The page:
Thursday, October 18, 2007

Unifying Principle of Education

You may be wondering why I am bent on comparing a modern book on child development (Awakening Children's Minds) with books written by Charlotte Mason around hundred years ago. The reason why is that I am trying to transfer this new knowledge from short-term memory to long-term memory by blogging. At the Second Annual Charlotte Mason Conference in June 2006, Dr. Carroll Smith discussed how the brain stores memory. His actual words are available in an audio recording called "What is Good Instruction" and what I remember follows. Learning must occur in context, must have meaning, and must tie to previous information. Trying to tie this new material into ideas that are already stored in my memory will help me learn it. The mind also requires two steps in the learning cycle: taking information and reproducing it in a unique way. Blogging is my way of reproducing what I am learning.

I am finding the parallels between the two books fascinating. Both Awakening Children's Minds and Home Education focus on about the same time of life: birth to nine years of age. Both Laura Berk and Charlotte Mason realize the deficiencies of two extremes in child training and education: adult supremacy versus child supremacy. Both present an extensive review of the history of childhood education (Charlotte outlines this in Towards a Philosophy of Education). Both seek a unified vision and scientific research to back it up!

In a section bearing the subtitle, "Absence of a Unified Vision," Laura writes, "Parents trying to make their way through these opposing theories, and their attendant advice about child-rearing and educational practice, are likely to find themselves in a dim forest, without a discernible trail blazed before them" (page 15). Compare that to Charlotte's words,
The educational outlook is rather misty and depressing both at home and abroad. That science should be a staple of education, that the teaching of Latin, of modern languages, of mathematics, must be reformed, that nature and handicrafts should be pressed into service for the training of the eye and hand, that boys and girls must learn to write English and therefore must know something of history and literature; and, on the other hand, that education must be made more technical and utilitarian--these, and such as these, are the cries of expedience with which we take the field. But we have no unifying principle, no definite aim; in fact, no philosophy of education (page 1).
Laura based her unified vision in her book upon current scientific research, "Today, sound theories and educational strategies exist that are neither adult- nor child-centered but, instead, portray both as participating actively, jointly, and inseparably in the process of development" (page 18). Charlotte yearned for this kind of research and did the best she could with the experience she had in teaching young children,
Those of us, who have spent many years in pursuing the benign and elusive vision of Education, perceive her approaches are regulated by a law, and that this law has yet to be evoked. We can discern its outlines, but no more. We know that it is pervasive; there is no part of a child's home life or school work which the law does not penetrate. It is illuminating, too, showing the value, or lack of value, of a thousand systems and expedients. It is not only a light, but a measure, providing a standard whereby all things, small and great, belonging to educational work must be tested. (pages 1 and 2)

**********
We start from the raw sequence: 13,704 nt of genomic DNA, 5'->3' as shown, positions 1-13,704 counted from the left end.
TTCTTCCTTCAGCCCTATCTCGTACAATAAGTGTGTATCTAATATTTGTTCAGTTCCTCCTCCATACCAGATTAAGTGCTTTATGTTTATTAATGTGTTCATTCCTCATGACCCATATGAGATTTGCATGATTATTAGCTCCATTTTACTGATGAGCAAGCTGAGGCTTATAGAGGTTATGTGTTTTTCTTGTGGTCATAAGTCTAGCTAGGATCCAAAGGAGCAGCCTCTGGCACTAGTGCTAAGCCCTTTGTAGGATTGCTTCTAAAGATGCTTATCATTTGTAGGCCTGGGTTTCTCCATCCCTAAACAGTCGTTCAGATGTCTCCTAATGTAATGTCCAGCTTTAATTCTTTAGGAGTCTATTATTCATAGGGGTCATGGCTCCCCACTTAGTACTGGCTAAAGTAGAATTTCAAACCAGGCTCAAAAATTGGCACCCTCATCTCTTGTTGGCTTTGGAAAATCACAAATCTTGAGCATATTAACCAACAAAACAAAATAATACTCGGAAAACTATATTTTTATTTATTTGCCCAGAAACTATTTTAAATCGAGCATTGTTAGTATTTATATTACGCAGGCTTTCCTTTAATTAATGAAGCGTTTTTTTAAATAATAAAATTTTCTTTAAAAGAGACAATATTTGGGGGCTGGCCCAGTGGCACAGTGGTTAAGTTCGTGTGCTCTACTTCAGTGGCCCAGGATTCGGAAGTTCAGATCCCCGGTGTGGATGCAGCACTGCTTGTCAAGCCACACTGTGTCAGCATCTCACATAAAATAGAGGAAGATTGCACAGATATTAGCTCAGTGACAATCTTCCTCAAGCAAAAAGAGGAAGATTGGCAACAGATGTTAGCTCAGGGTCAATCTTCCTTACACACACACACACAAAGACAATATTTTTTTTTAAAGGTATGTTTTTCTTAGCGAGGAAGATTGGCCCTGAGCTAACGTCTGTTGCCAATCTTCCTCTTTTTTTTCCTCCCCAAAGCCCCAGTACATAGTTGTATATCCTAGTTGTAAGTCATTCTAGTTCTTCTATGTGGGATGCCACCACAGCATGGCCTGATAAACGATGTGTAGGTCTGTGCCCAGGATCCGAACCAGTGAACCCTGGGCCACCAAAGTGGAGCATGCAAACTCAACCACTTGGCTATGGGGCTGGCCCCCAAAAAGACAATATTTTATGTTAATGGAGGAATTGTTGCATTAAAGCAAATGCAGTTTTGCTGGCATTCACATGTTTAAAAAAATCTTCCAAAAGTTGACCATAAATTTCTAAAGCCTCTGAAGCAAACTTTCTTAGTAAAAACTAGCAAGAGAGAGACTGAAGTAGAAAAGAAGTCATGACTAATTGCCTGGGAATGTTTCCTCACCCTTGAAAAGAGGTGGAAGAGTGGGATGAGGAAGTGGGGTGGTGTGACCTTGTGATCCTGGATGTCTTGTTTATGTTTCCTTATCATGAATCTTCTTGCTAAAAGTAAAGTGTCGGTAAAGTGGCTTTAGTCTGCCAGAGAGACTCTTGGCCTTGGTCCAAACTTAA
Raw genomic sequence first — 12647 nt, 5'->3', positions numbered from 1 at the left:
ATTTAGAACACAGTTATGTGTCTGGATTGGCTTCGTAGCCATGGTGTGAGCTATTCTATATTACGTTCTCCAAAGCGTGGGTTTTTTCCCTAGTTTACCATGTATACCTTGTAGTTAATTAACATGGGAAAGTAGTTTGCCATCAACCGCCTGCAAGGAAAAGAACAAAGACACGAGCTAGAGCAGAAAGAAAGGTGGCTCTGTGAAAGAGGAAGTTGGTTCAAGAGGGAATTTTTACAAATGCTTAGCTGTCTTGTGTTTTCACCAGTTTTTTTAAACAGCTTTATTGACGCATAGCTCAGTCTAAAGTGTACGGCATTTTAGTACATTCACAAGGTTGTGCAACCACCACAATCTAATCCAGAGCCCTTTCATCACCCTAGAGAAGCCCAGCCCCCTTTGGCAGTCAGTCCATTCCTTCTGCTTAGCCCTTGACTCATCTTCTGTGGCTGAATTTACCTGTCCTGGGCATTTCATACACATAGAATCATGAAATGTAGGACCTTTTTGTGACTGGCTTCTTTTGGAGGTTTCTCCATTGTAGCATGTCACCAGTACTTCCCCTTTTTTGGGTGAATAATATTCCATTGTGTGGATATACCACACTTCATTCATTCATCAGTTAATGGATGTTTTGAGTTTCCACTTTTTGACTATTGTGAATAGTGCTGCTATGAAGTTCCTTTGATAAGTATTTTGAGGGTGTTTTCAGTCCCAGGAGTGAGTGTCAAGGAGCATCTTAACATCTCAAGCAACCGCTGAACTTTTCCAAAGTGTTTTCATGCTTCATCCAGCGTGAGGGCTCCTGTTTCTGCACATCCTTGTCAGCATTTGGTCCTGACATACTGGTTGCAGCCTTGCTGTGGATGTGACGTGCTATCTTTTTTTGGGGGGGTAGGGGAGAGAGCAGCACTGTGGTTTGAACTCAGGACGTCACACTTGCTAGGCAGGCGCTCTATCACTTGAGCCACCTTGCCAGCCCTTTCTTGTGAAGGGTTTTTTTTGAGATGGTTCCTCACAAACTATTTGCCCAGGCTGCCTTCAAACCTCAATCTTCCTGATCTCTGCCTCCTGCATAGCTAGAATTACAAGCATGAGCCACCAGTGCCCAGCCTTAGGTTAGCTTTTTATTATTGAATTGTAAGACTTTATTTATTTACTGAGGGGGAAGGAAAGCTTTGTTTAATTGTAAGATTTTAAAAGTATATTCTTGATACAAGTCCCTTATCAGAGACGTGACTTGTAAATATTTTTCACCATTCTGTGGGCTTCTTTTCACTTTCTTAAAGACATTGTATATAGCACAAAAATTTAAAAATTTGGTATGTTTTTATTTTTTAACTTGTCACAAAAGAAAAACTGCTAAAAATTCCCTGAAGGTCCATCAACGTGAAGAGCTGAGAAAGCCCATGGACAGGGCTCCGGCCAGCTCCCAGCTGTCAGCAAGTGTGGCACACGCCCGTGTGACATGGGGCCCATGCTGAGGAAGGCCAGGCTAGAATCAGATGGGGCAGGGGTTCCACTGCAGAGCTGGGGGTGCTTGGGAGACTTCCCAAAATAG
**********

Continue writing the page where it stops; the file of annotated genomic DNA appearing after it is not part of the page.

I will close with another point upon which everyone agrees: the early years are important, the question is how best to direct them.

Laura: "On only one point is the popular parenting literature unanimous: the vital importance of getting development off to a good start during the preschool years" (page 18).

Charlotte: "It is upon the mothers of the present that the future of the world depends, in even a greater degree than upon the fathers, because it is the mothers who have the sole direction of the children's early, most impressible years "(page 2).


Bonnie Arnwine said...

Speaking of child directed I am amazed at how well G's reading comprehension has picked up now that he can choose the books. Currently he is reading a book called "Game Development" it is over 200 pages, has lots of colorful pictures, as well as technical information, and he is facinated!

Godsgirlnga said...

Hi Tammy,
Thanks for the comment, got a question? How about using CM with a dyslexic child? My son is dyslexic and Im am just on wit's end about what to do? I don't want to put him in ps, I have been reading a lott of books but need to get some ideas of how to teach and what to use...any suggestions?

The Glasers said...


Books that have meaning and context for the child are easier to comprehend. He probably reproduces the knowledge when he is using his games.


Many people with dyslexic children find CM a great fit for dyslexic and other diff abled children. Lynn over at Popcorn and Peanuts uses CM with her severely dyslexic daughter. She's the one who recommended At Last! A Reading Method for Every Child for her daughter--it worked great for my two as well.

Prince Andrew and the Queen Mum said...

I think i should have gotten the other book too...just starting chapter one of minds. so far i'm say...'duh' took a study to tell that?? will blog sometime this weekend on the subject.

The Glasers said...

I can't wait to read your blog. Queen Mum, all six of Charlotte Mason's books are online at AmblesideOnline. I bought the books before they were so readily available in cyberspace. While I prefer paper, you can do a quick search for a key word real easily online because AmblesideOnline makes each book available in one html page if you choose!